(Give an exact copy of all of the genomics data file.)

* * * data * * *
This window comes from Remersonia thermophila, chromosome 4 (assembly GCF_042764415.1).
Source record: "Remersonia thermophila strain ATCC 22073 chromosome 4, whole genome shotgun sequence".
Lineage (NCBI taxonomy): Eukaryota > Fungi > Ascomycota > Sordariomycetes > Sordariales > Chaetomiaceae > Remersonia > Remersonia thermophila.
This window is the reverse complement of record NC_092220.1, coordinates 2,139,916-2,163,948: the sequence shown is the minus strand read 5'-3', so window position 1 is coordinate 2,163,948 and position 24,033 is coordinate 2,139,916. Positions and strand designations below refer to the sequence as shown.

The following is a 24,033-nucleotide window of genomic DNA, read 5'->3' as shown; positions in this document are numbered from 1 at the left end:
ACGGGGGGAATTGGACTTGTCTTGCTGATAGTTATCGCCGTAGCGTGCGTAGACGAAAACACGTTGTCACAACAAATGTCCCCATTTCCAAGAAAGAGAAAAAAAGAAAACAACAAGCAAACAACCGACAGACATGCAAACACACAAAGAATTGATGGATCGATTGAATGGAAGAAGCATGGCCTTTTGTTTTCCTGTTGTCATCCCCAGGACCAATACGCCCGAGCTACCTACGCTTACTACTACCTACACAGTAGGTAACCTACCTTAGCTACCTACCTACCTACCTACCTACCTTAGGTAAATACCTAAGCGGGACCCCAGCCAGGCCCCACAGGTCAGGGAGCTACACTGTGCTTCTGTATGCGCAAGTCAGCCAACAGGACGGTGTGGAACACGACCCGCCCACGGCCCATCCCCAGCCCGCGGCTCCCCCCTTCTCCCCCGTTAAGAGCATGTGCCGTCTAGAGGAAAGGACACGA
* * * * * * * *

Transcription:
This window comes from Remersonia thermophila, chromosome 4 (assembly GCF_042764415.1).
Source record: "Remersonia thermophila strain ATCC 22073 chromosome 4, whole genome shotgun sequence".
Lineage (NCBI taxonomy): Eukaryota > Fungi > Ascomycota > Sordariomycetes > Sordariales > Chaetomiaceae > Remersonia > Remersonia thermophila.
This window is the reverse complement of record NC_092220.1, coordinates 2,139,916-2,163,948: the sequence shown is the minus strand read 5'-3', so window position 1 is coordinate 2,163,948 and position 24,033 is coordinate 2,139,916. Positions and strand designations below refer to the sequence as shown.

The following is a 24,033-nucleotide window of genomic DNA, read 5'->3' as shown; positions in this document are numbered from 1 at the left end:
ACGGGGGGAATTGGACTTGTCTTGCTGATAGTTATCGCCGTAGCGTGCGTAGACGAAAACACGTTGTCACAACAAATGTCCCCATTTCCAAGAAAGAGAAAAAAAGAAAACAACAAGCAAACAACCGACAGACATGCAAACACACAAAGAATTGATGGATCGATTGAATGGAAGAAGCATGGCCTTTTGTTTTCCTGTTGTCATCCCCAGGACCAATACGCCCGAGCTACCTACGCTTACTACTACCTACACAGTAGGTAACCTACCTTAGCTACCTACCTACCTACCTACCTACCTTAGGTAAATACCTAAGCGGGACCCCAGCCAGGCCCCACAGGTCAGGGAGCTACACTGTGCTTCTGTATGCGCAAGTCAGCCAACAGGACGGTGTGGAACACGACCCGCCCACGGCCCATCCCCAGCCCGCGGCTCCCCCCTTCTCCCCCGTTAAGAGCATGTGCCGTCTAGAGGAAAGGACACGA